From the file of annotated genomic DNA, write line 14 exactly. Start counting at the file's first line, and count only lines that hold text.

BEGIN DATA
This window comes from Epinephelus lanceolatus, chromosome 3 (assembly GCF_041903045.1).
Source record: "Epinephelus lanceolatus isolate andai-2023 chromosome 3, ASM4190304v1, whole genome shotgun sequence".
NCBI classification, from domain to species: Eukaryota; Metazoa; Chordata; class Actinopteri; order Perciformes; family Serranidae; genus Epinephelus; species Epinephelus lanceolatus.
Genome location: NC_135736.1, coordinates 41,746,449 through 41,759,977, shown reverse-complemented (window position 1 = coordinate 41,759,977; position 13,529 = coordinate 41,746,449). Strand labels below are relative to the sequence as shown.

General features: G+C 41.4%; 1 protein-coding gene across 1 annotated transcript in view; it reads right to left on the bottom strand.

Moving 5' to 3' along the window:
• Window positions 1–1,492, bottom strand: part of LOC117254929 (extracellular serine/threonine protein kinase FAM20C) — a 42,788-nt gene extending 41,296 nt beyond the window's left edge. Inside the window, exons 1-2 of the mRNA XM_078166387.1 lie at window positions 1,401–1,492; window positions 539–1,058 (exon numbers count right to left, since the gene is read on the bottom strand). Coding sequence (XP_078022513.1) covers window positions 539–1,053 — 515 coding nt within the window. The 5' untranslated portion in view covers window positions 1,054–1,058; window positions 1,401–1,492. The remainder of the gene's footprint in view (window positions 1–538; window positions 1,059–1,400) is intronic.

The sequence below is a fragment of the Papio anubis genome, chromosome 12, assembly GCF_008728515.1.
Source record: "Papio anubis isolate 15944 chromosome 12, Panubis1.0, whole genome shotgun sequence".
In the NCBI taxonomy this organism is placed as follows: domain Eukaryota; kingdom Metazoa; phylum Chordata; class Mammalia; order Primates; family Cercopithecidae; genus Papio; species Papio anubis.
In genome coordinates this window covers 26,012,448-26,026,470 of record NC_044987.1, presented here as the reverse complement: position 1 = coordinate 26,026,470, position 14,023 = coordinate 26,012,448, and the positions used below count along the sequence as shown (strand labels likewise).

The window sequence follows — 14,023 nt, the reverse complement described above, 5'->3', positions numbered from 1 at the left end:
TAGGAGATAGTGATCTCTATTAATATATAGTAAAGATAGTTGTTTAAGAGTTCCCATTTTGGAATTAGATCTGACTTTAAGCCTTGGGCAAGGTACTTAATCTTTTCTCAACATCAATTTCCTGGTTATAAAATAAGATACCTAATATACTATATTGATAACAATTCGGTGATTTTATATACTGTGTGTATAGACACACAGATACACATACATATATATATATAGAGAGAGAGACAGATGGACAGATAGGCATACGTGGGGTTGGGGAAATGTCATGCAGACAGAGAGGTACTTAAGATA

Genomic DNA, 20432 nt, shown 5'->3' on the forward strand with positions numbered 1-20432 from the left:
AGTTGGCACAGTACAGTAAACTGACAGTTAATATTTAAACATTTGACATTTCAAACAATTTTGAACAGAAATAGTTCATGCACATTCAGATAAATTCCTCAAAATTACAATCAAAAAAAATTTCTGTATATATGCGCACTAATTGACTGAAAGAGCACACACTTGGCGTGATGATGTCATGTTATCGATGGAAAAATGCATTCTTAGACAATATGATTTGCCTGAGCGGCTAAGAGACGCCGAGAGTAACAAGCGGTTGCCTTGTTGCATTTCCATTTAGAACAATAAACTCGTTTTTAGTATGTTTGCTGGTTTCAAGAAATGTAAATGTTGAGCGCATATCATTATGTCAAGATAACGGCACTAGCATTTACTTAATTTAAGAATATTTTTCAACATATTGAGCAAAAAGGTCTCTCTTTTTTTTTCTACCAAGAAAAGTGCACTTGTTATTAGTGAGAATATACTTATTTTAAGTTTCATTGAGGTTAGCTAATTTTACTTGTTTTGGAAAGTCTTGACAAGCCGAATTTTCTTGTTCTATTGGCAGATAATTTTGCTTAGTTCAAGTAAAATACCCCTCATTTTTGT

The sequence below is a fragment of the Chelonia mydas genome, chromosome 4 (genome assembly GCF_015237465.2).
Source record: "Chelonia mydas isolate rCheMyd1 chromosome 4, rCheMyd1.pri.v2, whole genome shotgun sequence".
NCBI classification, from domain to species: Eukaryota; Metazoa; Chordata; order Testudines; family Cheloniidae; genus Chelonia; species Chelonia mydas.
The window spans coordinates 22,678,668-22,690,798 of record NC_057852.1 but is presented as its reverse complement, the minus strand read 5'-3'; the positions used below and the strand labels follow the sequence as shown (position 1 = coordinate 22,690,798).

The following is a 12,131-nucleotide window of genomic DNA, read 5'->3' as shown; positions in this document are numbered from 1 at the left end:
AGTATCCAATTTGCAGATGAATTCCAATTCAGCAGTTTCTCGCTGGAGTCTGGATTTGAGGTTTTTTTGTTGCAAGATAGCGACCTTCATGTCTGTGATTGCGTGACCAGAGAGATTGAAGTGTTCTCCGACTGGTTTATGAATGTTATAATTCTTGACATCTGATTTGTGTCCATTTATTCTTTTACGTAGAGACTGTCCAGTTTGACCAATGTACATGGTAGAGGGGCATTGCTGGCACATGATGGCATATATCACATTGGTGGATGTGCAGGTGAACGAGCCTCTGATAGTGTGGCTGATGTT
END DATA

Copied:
Genomic DNA, 20432 nt, shown 5'->3' on the forward strand with positions numbered 1-20432 from the left: